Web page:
Lower Antelope Canyon; Page, Arizona; February 2015
Antelope Canyon was high on my priority list for shooting while crossing the country in the winter of 2014/2015. The curved sandstone walls of the canyon have been formed by flash flooding and water flowing down through the canyon over many years. This erosion is accentuated by the play of light streaming down the narrow slots seen best in the middle of the day when the sun is directly overhead. This is a rare time to shoot for me when early morning and late evening are my norm.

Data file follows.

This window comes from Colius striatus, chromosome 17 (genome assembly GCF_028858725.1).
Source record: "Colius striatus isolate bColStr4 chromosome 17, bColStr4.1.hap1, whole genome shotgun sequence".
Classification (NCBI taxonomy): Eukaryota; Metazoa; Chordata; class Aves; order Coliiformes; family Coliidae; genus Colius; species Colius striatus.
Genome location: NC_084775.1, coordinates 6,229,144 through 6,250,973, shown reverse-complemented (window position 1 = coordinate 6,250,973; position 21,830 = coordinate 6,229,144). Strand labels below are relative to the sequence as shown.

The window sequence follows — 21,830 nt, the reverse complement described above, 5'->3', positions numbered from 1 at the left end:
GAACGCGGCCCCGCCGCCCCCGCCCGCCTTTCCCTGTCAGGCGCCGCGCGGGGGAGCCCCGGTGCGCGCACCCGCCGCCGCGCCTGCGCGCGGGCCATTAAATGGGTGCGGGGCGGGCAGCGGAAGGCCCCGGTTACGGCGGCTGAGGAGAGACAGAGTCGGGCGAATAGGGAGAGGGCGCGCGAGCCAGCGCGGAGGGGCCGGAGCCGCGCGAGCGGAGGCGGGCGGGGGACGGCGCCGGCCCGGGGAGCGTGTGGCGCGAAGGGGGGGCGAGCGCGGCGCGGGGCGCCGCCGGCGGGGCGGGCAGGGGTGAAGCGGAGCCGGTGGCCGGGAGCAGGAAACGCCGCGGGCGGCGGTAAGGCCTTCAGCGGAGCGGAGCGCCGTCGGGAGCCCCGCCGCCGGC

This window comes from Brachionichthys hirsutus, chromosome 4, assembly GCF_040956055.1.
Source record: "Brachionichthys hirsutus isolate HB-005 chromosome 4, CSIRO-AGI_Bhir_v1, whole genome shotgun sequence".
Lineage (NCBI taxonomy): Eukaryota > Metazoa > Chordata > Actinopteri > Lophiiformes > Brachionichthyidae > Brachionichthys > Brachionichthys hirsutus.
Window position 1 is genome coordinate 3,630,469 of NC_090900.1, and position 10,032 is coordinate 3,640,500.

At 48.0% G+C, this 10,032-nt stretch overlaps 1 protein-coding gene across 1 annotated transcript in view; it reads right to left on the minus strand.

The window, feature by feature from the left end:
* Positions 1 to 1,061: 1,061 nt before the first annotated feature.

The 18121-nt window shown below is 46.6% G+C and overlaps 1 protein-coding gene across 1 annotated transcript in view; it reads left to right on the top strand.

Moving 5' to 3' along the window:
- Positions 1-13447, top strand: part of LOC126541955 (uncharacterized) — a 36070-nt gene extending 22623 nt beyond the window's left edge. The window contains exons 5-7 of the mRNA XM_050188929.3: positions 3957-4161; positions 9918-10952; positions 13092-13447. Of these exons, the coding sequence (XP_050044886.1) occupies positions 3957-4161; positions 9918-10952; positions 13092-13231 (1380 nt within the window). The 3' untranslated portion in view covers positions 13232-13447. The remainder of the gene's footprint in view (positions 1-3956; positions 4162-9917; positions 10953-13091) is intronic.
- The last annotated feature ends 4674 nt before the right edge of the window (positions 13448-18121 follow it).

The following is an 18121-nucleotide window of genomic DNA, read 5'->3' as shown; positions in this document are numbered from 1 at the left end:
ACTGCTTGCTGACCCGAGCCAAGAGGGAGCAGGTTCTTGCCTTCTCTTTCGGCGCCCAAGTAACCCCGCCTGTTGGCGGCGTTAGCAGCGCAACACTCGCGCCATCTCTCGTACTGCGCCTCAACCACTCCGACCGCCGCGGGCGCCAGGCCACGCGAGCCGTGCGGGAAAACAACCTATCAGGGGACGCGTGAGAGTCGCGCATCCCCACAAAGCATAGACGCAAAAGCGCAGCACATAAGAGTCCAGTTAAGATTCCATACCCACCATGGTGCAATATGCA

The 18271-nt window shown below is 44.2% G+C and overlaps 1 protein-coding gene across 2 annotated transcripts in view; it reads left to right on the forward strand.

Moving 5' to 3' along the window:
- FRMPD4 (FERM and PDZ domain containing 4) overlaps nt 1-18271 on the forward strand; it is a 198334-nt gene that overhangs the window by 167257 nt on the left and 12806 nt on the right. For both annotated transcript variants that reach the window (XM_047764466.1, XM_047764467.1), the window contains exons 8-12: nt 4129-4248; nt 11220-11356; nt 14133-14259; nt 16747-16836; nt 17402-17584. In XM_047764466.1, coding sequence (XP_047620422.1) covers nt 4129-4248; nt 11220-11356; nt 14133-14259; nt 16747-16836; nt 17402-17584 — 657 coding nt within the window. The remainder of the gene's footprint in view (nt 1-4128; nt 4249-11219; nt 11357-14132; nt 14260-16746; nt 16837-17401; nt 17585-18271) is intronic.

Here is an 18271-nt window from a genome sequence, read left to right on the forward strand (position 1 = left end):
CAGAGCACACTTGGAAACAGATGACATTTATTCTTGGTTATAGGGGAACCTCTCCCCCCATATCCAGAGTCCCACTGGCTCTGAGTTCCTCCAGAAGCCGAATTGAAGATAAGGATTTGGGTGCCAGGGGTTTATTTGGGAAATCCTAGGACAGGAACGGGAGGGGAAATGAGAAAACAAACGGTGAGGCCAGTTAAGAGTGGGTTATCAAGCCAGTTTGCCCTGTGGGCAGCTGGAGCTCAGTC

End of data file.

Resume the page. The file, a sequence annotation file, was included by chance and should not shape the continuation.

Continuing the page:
There were many challenges to shooting Lower Antelope Canyon. It’s located on Navajo land so is restricted to guided tours led by authorized Native American tour guides. This meant I had to deal with less flexibility then I was accustomed to. I carried my gear 120 feet down a series of metal ladders to the canyon floor. The light is extremely limited down there which dictated long exposures of some 30 seconds and a very sturdy tripod. It was also tough to keep dust off my lens and sensor, especially with the dry Arizona climate. One tip is to use gaffer tape along all the seems of the camera and back. Regardless of the challenges this was an amazing place to see and photograph. Everywhere I looked there was a photograph; up, down, forward and back. I was certainly not disappointed.
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